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Classroom activities to teach narrative tenses

Classroom activities to teach narrative tenses
Are you looking for new grammar games for the classroom? Multiple winner of the TeachingEnglish blog award Mike Astbury shares some resources to download, print, and use in your class. What are narrative tenses? Narrative tenses are verb tenses that are used to talk about the past. You can often find them in stories, textbooks, spoken accounts and in descriptions of past events. The following are examples of narrative tenses: Past simple: 'We left for the airport on an exceptionally sunny day.' Past continuous: 'The sun was shining and it was really hot by midday.' Past perfect: 'It had been sunny on and off for the previous fortnight.' Past perfect continuous: 'We had been waiting at the airport for what seemed like an eternity.' Activities to practise narrative tenses The following games are designed to help students practise narrative tenses and don’t require teacher supervision. The games use 16 cards, which tell a short story when combined together. A. B. These are card templates. C. D.

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36 Chinese Habits: Help You Know More About Chinese People - Let's Chinese China is a brand-new world for a foreigner, especially for those from western countries. I’m sure lots of people are very curious about the real Chinese lifestyle. Today I’m going to present to you the most common 36 Chinese habits to help know more about Chinese people.

Simple present tense The simple present tense is one of several forms of present tense in English. It is used to describe habits, unchanging situations, general truths, and fixed arrangements. The simple present tense is simple to form. Just use the base form of the verb: (I take, you take, we take, they take) The 3rd person singular takes an -s at the end. (he takes, she takes) It’s a time thing: Activities for practicing the past perfect – English Endeavors “It’s the past of the past,” I often say when explaining the past perfect to intermediate learners. However, this can sound odd, as if we were wandering someplace long ago and far away. While it is true that the past perfect is very past-oriented, much of the time, we do not need it. For example, we are not likely to say, “I had gone to the gym. Then I met Gemini for coffee.”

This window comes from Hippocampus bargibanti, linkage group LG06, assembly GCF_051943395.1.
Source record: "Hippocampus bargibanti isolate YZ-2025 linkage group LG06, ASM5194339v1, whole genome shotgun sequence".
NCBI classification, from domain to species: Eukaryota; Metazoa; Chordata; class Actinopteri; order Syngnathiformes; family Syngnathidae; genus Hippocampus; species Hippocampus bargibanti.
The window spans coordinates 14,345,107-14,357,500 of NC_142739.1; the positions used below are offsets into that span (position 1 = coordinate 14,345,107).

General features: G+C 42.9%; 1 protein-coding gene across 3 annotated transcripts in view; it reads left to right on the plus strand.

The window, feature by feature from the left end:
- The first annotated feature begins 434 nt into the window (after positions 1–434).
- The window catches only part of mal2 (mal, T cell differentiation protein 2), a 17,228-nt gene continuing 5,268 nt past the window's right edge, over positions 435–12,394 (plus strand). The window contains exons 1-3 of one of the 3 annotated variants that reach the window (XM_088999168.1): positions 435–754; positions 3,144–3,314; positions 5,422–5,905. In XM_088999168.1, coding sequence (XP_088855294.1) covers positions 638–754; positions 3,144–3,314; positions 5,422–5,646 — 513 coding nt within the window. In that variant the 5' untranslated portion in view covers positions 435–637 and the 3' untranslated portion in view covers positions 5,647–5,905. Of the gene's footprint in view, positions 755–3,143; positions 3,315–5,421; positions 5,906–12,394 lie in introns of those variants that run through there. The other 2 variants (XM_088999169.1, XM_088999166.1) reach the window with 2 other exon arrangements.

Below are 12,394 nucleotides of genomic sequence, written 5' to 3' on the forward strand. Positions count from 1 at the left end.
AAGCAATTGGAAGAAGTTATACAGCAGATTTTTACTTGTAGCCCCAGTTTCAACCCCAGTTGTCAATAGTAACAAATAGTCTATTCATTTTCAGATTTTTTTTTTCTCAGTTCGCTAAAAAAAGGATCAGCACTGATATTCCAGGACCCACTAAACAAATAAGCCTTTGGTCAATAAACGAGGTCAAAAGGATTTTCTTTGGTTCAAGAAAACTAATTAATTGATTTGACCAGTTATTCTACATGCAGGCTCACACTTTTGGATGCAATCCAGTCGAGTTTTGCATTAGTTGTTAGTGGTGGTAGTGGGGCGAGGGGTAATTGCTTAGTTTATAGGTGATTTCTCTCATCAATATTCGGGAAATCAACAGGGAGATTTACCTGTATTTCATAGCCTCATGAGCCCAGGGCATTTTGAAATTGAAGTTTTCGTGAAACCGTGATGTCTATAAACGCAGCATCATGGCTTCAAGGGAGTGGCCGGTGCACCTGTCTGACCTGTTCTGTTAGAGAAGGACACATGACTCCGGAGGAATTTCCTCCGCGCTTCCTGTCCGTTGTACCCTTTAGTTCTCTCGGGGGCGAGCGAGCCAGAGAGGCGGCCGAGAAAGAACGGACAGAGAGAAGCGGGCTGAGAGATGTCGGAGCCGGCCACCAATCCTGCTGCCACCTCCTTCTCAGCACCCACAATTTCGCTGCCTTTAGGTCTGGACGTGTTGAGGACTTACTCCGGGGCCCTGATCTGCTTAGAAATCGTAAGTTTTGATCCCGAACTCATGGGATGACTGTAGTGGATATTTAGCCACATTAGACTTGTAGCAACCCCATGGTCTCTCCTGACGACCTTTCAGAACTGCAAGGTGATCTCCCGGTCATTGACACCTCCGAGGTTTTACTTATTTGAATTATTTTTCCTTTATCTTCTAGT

About the EU An official website of the European UnionAn official EU websiteHow do you know? All official European Union website addresses are in the domain. See all EU institutions and bodies Cookies This site uses cookies to offer you a better browsing experience. Find out more on how we use cookies and how you can change your settings. Gerunds and Infinitives: rules, exercises and quizzes What is the difference between gerunds and infinitives? When should you use each? Let's start from the beginning. Click Here for Step-by-Step Rules, Stories and Exercises to Practice All English Tenses

Present perfect practice Here’s a quick instructional video for a very adaptable classroom game: I’ve written about this game in a previous post, with an example using conditionals, so for a full written version of the instructions you can [click here] The game works well because everything the students produce is personalised. Early in the term, if they don’t know each other very well, it’s great as a get to know you where students can share their experiences. Alternatively, if the students have been in the same class for a while, it’s even better. They’re really able to trick each other and write convincing sentences from their classmates’ perspective.

Ireland timeline A chronology of key events: 1914 - Outbreak of World War I delays implementation of new home rule legislation which would have restored the Dublin parliament following centuries of unrest over British dominion in Ireland. 1916 - Nationalists stage Easter Rising, seizing the General Post Office in Dublin and proclaiming an independent Irish republic. The rising is crushed by the British who execute its leaders, including all seven signatories of the declaration of the republic. Irish public opinion is outraged.

Low-preparation games to practise present simple questions in English Cristina Cabal, winner of the British Council's TeachingEnglish blog award, has collected her favourite games for practising the tense that isn't always as simple as its name. One of the first things people learn when they study English is the present simple form of verbs. However, learners often forget to add the -s ending to the third person singular: Eva walk to work every day Five tips for using authentic video in the classroom How can teachers use video content that isn't designed especially for language learners? English language teaching materials writer and developer Lewis Lansford explains. These days, learners have easy access to English language input, that is, authentic language in use, such as online videos, social media, and podcasts. Most teachers appreciate that using authentic materials – anything produced for a purpose other than teaching English – can capture and hold learners' attention, and motivate them to improve. But they also know that unfiltered, ungraded content can be hard to understand. Speakers often speak quickly, and use grammar and vocabulary that learners haven’t yet mastered.